Tuesday, April 3, 2012


I've written on here before that I struggle with contentment.  It's something that I'm constantly striving for.  Sometimes I'm doing good in this area.  Then, other times the ugly old face of envy creeps up.

That's why I've had to be careful with what I feed my mind.  I love watching shows like House Hunters.  But, it often ends up making me upset.  I've recently started a Pinterest account.  And, I enjoy finding really fun & inspiring ideas.  But, again, there's a fine line between getting inspiration and longing for something you don't have.

I also get Country Living magazine.  I really, really like this magazine.  It's probably my all-time favorite.  It's got a little bit of everything:  recipes, gardening tips, info about vintage finds/collectibles,  DIY ideas.  But, my favorite part is looking at the pictures of featured homes.  Usually the homes are old farmhouses that have been restored & renovated.  The results are what I call 'farmhouse chic'.

This picture is from the kitchen of a featured home from April's issue.  I love this look.  So bright & airy, yet maintaining it's farmhouse charm.  Here is where envy starts to creep in.

The houses they feature are, of course, owned by people who have the money to spend to make them as beautiful as they are.  Even though mentions are made in the articles about 'working with a budget' or 'cost being an issue', I get the definite sense that these folks don't REALLY know what it is to have very little to work with in terms of finances.

And, then I read something that makes me downright mad.  This beautiful home set on a 20 acre property is owned by a husband and wife.  Two people.  Two!   Here's the quote that got my blood boiling...

  "Inside 2300 square feet accomodated the couple beautifully when they spent all day outdoors, but come winter, the space felt...cramped.  DiMauro had grown weary of sharing the one full bath with frequent weekend guests.  And Windley, who had followed her passion, painting full time, felt hemmed in by her tiny office."


Ok.  I know.  2300 square feet by American standards isn't considered 'large' anymore.  But, somehow our family of 6 makes do in our home that is right around 1600 square feet.  If they would like to talk about feeling cramped...try being cooped up inside over winter with 4 rambunctious little boys.

See.  It's that ugly envy face again.  

And, I have to wonder...if we didn't have television shows, internet sites, and magazines to tell us what we don't have but ought to wish we had, would we care as much as we do now?  Would we be envious or oblivious that we didn't have as much as someone else?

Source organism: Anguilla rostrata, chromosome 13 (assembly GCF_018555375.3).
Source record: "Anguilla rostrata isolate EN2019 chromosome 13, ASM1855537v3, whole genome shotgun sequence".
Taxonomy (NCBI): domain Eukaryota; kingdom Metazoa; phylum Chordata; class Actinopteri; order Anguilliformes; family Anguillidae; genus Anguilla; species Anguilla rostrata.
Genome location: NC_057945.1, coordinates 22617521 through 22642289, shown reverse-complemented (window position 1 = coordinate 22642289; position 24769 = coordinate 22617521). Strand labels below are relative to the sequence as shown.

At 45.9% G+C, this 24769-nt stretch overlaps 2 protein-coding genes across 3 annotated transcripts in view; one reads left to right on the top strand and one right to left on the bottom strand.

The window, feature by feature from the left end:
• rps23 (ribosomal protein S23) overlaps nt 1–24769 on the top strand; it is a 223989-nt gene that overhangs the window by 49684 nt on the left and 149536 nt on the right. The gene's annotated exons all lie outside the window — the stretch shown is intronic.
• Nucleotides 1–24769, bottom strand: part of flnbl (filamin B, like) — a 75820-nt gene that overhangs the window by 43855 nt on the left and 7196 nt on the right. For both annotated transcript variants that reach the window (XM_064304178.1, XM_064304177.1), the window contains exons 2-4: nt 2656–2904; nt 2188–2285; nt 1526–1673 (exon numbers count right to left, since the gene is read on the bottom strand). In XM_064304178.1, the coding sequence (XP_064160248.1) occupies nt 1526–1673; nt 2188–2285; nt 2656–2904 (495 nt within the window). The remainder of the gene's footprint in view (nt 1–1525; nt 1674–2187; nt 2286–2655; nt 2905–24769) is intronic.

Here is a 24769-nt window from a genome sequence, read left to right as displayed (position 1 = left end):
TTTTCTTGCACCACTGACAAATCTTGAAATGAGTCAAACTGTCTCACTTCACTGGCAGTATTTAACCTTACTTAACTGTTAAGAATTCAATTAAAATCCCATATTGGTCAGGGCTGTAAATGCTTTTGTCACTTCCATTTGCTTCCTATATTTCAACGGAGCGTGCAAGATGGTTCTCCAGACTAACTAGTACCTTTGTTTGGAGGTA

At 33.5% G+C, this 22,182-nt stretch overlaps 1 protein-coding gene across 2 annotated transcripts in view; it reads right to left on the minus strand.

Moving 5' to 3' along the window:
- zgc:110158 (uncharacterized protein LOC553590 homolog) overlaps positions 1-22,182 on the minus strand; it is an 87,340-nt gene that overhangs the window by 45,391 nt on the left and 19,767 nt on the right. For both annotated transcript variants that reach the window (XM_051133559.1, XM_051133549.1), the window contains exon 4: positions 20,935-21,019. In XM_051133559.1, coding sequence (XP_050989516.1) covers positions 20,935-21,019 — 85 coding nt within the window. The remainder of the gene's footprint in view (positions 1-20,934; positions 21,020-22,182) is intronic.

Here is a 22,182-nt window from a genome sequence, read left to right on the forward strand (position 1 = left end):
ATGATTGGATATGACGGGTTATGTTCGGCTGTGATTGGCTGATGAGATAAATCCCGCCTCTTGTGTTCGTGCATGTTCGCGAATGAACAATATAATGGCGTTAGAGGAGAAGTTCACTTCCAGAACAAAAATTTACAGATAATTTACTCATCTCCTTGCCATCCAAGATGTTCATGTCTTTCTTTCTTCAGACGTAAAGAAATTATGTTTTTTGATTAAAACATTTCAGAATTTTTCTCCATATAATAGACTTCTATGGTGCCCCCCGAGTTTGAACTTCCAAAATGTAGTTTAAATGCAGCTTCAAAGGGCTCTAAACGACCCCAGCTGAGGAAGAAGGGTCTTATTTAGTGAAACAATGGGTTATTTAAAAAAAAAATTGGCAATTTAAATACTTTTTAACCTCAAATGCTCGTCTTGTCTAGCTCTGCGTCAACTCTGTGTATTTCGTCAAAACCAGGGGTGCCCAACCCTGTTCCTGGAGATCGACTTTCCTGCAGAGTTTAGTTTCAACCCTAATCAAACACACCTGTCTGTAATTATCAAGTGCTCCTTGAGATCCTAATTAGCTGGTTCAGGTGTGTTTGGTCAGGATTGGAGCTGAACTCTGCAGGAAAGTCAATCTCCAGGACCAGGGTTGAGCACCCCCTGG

And, I've said this before, and I'll say it again....even most of the poorer folks among us in the U.S.  live in luxury compared to so much of this world.  Yes.  Luxury.  Do you remember this link about Hong Kong's cage homes?

Or the slums of Calcutta?

Or the poor in Kenya?

Or war-torn Afghanistan?

Or the poor of Appalachia in our own country?

This all puts it into perspective pretty quickly.  

I pray that it doesn't take extreme loss and devastation within our own country to remind us how blessed we are.


  1. Hey, Karen! I didn't know you blog. Great post! It's something we all struggle with from time to time. Contentment is something God's been working in me as well. Since we lost our basement to a flood (where we had our boys' bedroom and an office) and the kids have been sharing a tiny bedroom for the last six months until we could find another home, discontentment has crept in more times than i can count. It's those time when I tell myself that there's a mom out there somewhere who would give anything for her kids to just have a bedroom to share. And the fact that I have to shove blankets aside to get to the closet means my child has a soft and warm place to sleep and clothes to wear. A luxury not everyone knows. I think we are spoiled here in America. We all have so much more than we need and therefore think we are entitled to it. I pray that God helps me to be grateful for everything He gives me, because I deserve none of it!

  2. Good post, Karen :) I think being aware of this issue is huge. So many people live their lives consumed with getting the next big thing, consumed with having the perfect house, whatever, that they are missing out on their life. I don't want people to say on my death (not that they are likely to) that I was always perfectly turned out, or that my house was impeccably decorated. I want to LIVE my life, not be getting ready to live my life. I am probably over halfway through, and if I am still trying to fix things up, I am wasting my time. I think loving my kids & husband will be my biggest legacy, and if I do everything else imperfectly, I am okay with that. (Jill)

  3. Great post, Karen! I especially appreciate your comment, "if we didn't have television shows, internet sites, and magazines to tell us what we don't have but ought to wish we had, would we care as much as we do now?" I was amazed at how much my "dissatisfaction meter" went down after I unsubscribed to stores' e-mail sales fliers. When I saw them, I wanted the clothes or household goods or whatever, but when I don't see them, I am so much more satisfied with what I have. Sad, kind of, how fickle I am that way, but thankful that God loves me anyway! Thanks for a great reminder of how blessed we truly are!

  4. Really great post.

    We, too, are a family of six (well, almost, baby coming next week!) in the same size home as yours.


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